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CPS says no to in-person learning, parents asked to keep kids home today

A strike looms on the horizon after 60 meetings have failed to bring any resolution on safe in-person teaching in Chicago.

CHICAGO – Since returning to school earlier this month, thousands of Chicago Public Schools (CPS) students have been able to attend class in-person.

But that will reportedly come to a halt later today.

Tuesday evening the Chicago Teachers Union (CTU) notified members beginning Wednesday it will ask pre-k and clustered classroom teachers to stay home, transitioning to remote learning Wednesday, going against District orders.

Union members could stop working all together by Thursday.

“So it’s come to this,” the Union wrote Tuesday. “Short of some late-breaking change, *all* CTU members will begin working remotely tomorrow, Wednesday, January 27. And if CPS retaliates against members for exercising their right to a safe workplace, *all* CTU members will stop working on Thursday and set up picket lines at their schools.”

Any alleged ‘illegal strike’ could reportedly result in teachers being locked out of remote work with their pay withheld.

“While we are greatly concerned for our youngest and highest-need students, who are suddenly without a safe, in person learning option, we are continuing to make all possible efforts to reach an agreement that addresses the union’s priorities and provides families a must-needed resolution.” Chicago Public Schools said in a statement Tuesday.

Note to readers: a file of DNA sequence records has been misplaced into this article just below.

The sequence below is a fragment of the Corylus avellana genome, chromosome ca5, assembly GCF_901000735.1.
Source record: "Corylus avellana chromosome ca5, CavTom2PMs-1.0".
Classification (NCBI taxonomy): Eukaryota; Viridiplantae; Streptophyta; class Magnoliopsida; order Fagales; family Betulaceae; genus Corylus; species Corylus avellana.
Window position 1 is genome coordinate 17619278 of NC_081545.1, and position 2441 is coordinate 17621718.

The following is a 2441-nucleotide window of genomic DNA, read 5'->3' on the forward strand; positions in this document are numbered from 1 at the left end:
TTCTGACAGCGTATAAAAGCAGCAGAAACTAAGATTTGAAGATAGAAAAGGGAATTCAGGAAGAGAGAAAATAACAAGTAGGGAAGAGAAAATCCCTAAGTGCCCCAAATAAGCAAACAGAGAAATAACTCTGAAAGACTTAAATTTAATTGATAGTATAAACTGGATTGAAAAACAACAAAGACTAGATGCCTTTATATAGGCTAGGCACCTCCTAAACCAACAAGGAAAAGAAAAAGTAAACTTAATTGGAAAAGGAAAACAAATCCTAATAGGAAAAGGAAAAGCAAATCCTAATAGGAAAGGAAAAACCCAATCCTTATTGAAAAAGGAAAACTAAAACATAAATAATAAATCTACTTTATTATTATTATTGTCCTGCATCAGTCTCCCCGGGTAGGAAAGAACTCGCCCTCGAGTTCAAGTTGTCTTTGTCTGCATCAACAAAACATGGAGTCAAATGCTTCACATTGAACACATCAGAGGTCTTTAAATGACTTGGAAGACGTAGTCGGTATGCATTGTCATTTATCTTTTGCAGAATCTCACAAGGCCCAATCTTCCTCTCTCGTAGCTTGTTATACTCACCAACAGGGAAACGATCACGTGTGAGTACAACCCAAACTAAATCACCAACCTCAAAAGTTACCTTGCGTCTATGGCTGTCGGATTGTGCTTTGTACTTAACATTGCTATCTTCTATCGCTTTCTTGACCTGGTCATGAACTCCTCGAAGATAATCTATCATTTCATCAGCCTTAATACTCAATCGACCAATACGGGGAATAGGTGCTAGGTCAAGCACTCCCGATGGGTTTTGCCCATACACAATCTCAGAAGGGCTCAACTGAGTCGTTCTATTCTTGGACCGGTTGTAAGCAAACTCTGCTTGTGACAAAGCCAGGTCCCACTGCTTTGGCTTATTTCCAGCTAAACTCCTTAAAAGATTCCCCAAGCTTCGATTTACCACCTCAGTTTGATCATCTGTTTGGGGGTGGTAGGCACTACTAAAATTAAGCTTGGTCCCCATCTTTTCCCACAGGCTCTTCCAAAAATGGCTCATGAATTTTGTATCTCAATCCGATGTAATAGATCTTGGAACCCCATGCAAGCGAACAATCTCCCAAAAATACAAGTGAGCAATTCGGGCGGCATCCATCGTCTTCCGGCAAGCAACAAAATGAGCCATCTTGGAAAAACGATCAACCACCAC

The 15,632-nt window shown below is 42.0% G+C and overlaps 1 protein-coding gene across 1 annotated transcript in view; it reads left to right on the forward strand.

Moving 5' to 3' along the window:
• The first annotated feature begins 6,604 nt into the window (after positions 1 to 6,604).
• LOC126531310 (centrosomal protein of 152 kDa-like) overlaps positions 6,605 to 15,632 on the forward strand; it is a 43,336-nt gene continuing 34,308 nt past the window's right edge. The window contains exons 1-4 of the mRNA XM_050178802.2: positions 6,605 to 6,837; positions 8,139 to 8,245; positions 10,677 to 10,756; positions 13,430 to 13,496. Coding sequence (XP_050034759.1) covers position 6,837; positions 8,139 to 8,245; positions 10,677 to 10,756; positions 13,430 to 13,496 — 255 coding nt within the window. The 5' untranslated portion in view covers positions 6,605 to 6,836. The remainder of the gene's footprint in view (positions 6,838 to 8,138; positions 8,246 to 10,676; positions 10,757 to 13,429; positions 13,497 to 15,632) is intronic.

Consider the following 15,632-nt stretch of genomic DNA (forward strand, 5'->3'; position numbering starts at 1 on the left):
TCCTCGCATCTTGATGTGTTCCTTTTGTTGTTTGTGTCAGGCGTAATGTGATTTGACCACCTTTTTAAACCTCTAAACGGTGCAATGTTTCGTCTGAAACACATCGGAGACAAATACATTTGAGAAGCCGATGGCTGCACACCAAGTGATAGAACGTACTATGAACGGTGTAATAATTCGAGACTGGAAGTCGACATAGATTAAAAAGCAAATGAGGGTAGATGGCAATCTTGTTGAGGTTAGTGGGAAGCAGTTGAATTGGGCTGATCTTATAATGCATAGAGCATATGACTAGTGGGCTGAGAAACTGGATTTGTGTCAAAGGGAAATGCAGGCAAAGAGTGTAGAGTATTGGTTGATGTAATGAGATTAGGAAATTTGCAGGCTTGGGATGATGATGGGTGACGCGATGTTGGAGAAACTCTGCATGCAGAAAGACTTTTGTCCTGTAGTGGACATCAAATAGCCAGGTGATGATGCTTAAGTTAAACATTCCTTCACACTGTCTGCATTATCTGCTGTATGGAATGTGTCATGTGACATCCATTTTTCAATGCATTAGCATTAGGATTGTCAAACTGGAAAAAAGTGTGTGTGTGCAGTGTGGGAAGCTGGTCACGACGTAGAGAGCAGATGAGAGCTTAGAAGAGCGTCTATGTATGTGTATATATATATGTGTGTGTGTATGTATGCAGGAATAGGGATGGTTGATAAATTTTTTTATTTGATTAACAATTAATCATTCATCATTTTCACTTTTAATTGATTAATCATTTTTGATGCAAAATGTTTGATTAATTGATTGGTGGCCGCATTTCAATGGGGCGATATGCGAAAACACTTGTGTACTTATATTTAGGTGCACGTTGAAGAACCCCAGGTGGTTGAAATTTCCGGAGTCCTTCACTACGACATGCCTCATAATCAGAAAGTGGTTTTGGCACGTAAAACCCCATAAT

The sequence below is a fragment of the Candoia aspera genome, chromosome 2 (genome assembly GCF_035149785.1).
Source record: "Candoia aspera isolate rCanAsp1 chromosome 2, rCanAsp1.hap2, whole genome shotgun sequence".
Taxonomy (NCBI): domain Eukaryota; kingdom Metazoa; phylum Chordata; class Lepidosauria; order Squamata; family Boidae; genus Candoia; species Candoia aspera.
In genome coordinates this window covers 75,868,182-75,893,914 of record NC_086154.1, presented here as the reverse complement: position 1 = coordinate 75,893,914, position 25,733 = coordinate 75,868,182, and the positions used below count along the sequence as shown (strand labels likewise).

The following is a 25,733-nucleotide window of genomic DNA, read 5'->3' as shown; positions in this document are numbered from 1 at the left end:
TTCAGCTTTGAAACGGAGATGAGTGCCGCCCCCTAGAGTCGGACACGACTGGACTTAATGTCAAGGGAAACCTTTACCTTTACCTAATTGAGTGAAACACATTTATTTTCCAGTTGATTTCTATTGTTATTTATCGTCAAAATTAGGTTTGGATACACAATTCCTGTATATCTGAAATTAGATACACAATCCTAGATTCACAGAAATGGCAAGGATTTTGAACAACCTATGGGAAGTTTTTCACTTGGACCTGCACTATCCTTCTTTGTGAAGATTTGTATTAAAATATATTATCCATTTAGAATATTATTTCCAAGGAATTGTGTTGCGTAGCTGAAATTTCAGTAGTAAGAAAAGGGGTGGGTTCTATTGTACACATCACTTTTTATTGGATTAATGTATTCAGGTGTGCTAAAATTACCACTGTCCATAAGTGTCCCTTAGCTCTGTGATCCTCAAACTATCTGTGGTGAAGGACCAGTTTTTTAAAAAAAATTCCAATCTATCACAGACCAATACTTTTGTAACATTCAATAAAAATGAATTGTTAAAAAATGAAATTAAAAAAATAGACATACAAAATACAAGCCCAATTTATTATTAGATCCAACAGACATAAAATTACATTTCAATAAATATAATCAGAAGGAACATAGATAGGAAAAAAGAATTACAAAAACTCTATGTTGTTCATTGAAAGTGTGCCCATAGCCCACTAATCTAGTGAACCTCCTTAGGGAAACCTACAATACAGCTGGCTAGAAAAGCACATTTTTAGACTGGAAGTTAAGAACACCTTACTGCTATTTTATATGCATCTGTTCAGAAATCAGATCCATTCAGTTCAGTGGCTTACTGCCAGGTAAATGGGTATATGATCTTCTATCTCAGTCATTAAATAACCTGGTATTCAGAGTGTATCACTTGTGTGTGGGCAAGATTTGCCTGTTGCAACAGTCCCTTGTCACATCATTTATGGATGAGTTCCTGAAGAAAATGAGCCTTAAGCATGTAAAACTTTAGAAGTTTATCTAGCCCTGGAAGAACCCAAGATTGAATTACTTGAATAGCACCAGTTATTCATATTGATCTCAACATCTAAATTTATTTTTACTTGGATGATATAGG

Among issues the Union is attempting to address include Expanded Surveillance Testing for Students and Staff, Vaccination Prioritization for the Hardest-Hit Communities, Expanded Accommodations for Remote Work, Metrics to Pause Instruction as Needed and the establishment of Health and Safety Committees.

“We are fully committed to reaching an agreement as quickly as possible, but he truth is that we have been aligned with CTU on core elements of our plan for a while now, and we have met more than 60 times to thoroughly discuss these issues.” Chicago Public Schools said Tuesday.

Cook County was the second highest reporting county for deaths in the pandemic in the entire United States Wednesday, only behind Los Angeles. Cook has reported 9,268 deaths since early last year.

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